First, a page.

What is Superannuation?
Superannuation or Super is a long-term savings arrangement which operates primarily to provide income for retirement. Many people rely on the Age Pension but this may not provide enough income for a comfortable lifestyle.
The amount you receive from your super will depend on how much has been contributed and for how long. It will also depend on the interest rate earned by your super account and any fees that are paid.
Superannuation Funds pay less tax than normal savings accounts* and tax benefits can apply to people accessing their super in retirement.
*Unless the client’s on a tax rate <15%.
Insurance provided by superannuation
Many Superannuation Funds provide insurance. The premiums are paid for with your super savings. This insurance covers death, disability and income protection. If your super account balance is not sufficient to pay the insurance premiums, your cover may be canceled.
Who Contributes to your Superannuation?
- Your employer
- An Award
If you are employed, aged over 18 and under 70, and earn at least $450 per month before tax, your employer is required by law to make regular superannuation contributions (currently 9% of your ordinary time earnings) to a designated super fund.
Almost anyone who is paid for work is entitled to the Super Guarantee. For more information, call the Australian Tax Office on 13 10 20.
The Superannuation Guarantee Law applies to all working Australians except
- those earning below $450 within any calendar month
- people under the age of 18
- people over the age of 70
- those who are paid to do domestic or private work for 30 hours or less per week
An award sets out minimum conditions of work for workers who are covered by it. To find out if you are covered by an award contact the Department of Employment Workplace Relations and Small Business (DEWRSB) on 1300 363 264
If you are covered by an award, your employer must satisfy both the Superannuation Guarantee and the award superannuation requirements.
Voluntary and personal contributions
You may decide to make your own contributions to your super fund from your after-tax wage. These do not count towards the Superannuation Guarantee contributions your employer has to make.
Individuals making extra voluntary contributions can receive tax benefits for doing so.
Your employer may make additional superannuation contributions above the super guarantee. If you have asked your employer to take personal contributions from your salary, they must pay those contributions to the fund you choose within 28 days after the deduction was made.
Types of Super Funds
Superannuation savings can be held in many different types of super funds. Some are set up by individual businesses, some by industries, and others by major financial institutions such as life insurance companies. The fund may have private entry or it may be open to anyone qualified to contribute to superannuation. They may have fancy names and shortened names but they all hold superannuation money. Some different types of funds include:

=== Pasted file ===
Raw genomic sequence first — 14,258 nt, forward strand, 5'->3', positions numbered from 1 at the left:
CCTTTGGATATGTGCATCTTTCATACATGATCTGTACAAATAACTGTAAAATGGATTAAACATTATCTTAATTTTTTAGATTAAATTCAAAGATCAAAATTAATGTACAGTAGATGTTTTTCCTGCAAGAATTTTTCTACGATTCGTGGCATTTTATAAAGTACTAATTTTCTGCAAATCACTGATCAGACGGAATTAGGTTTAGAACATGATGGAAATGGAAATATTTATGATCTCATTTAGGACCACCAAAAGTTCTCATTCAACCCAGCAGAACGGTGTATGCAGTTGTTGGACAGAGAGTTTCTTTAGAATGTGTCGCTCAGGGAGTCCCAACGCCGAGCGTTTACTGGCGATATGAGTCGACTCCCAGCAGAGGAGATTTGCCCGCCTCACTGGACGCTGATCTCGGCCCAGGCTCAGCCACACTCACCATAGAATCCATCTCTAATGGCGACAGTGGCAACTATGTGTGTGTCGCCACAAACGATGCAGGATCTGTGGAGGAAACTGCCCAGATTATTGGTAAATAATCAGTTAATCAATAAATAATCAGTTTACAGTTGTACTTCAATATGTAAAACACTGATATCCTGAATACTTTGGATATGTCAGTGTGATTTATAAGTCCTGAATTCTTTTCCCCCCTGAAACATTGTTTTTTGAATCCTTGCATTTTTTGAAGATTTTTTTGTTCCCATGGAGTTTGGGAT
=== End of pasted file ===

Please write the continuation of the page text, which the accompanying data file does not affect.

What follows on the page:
Industry funds which are run by employer associations and/or unions solely for the benefit of members, e.g. Retail or Health industry fund
Corporate funds e.g. The HTR Company fund
Public Sector Employees Funds for government employees
Retail Master Trusts for individuals, e.g. The Small Superfund for Sam Smith
Self Managed Superannuation Funds which are established for a small number of individuals (fewer than 5) and are regulated by the Australian Tax Office, e.g. The Julie and James Ralph Superfund
Accounts with Small Sums of Money
Some special accounts can hold superannuation money but are not really Superannuation funds. These include the Retirement Savings Account (RSA) and the Superannuation Holding Account Reserve (SHAR). They are used when an employer cannot find a superannuation fund that will accept small sums of money.
Complying Super Funds
Most superannuation funds are ‘complying superannuation funds’. These funds receive special tax treatment because they follow the Government’s rules. Your employer must make contributions to a complying superannuation fund to satisfy the Superannuation Guarantee (Administration) Act 1992.
Some employees can choose their own superannuation fund while others are required to join the fund that their employer regularly contributes to. Your employer may be required to contribute to a particular fund because of an industrial award or your employer may already have a private fund set up.
Small Super accounts
If an account has $1000 or less in it, it will be ‘protected’ by law from being reduced by fees. The fees are not allowed to be more than the interest earned by the account. Funds that do not wish to ‘protect’ the account must transfer the account to another fund that will. The account holder or member must be advised that this has been done. If the fund is unable to contact the member, the member will have to be listed with the ATO’s Lost Members Register.
Access to superannuation
The government has enforced strict regulations regarding early access to preserved benefits. Exceptions are made only in very limited and restricted circumstances, such as severe financial hardship or compassionate grounds like medical treatment.
Preservation age is the age at which a person may access their superannuation balance. Your preservation age depends on your date of birth.
Born Preservation Age
Before 1st July 1960 55
1st July 1960 – 30th June 1961 56
1st July 1962 – 30th June 1963 58
1st July 1963 – 30th June 1964 59
After 30th June 1964 60